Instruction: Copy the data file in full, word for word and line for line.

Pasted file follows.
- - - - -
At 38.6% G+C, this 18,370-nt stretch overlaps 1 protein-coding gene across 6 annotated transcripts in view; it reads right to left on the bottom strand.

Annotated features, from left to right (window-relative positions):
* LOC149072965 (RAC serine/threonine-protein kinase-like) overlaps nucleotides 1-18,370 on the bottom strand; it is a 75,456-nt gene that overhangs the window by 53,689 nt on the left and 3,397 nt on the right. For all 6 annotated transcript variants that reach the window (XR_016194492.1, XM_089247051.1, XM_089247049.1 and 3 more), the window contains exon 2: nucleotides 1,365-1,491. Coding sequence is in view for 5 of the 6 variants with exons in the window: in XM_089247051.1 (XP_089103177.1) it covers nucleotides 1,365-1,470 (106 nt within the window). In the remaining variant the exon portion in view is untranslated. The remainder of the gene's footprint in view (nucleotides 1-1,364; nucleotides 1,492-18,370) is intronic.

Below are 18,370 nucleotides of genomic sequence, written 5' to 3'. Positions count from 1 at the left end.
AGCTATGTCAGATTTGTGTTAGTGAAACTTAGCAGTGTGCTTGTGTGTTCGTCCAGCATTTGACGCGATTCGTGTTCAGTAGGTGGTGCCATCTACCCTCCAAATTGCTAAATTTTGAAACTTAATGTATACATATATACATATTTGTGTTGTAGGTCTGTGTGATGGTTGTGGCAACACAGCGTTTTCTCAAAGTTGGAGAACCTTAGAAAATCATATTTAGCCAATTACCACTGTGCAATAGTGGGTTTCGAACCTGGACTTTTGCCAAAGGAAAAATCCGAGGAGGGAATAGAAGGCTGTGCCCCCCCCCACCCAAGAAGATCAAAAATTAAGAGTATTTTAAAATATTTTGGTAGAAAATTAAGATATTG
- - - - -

At 38.6% G+C, this 18,370-nt stretch overlaps 1 protein-coding gene across 6 annotated transcripts in view; it reads right to left on the bottom strand.

Annotated features, from left to right (window-relative positions):
* LOC149072965 (RAC serine/threonine-protein kinase-like) overlaps nucleotides 1-18,370 on the bottom strand; it is a 75,456-nt gene that overhangs the window by 53,689 nt on the left and 3,397 nt on the right. For all 6 annotated transcript variants that reach the window (XR_016194492.1, XM_089247051.1, XM_089247049.1 and 3 more), the window contains exon 2: nucleotides 1,365-1,491. Coding sequence is in view for 5 of the 6 variants with exons in the window: in XM_089247051.1 (XP_089103177.1) it covers nucleotides 1,365-1,470 (106 nt within the window). In the remaining variant the exon portion in view is untranslated. The remainder of the gene's footprint in view (nucleotides 1-1,364; nucleotides 1,492-18,370) is intronic.

Below are 18,370 nucleotides of genomic sequence, written 5' to 3'. Positions count from 1 at the left end.
AGCTATGTCAGATTTGTGTTAGTGAAACTTAGCAGTGTGCTTGTGTGTTCGTCCAGCATTTGACGCGATTCGTGTTCAGTAGGTGGTGCCATCTACCCTCCAAATTGCTAAATTTTGAAACTTAATGTATACATATATACATATTTGTGTTGTAGGTCTGTGTGATGGTTGTGGCAACACAGCGTTTTCTCAAAGTTGGAGAACCTTAGAAAATCATATTTAGCCAATTACCACTGTGCAATAGTGGGTTTCGAACCTGGACTTTTGCCAAAGGAAAAATCCGAGGAGGGAATAGAAGGCTGTGCCCCCCCCCACCCAAGAAGATCAAAAATTAAGAGTATTTTAAAATATTTTGGTAGAAAATTAAGATATTG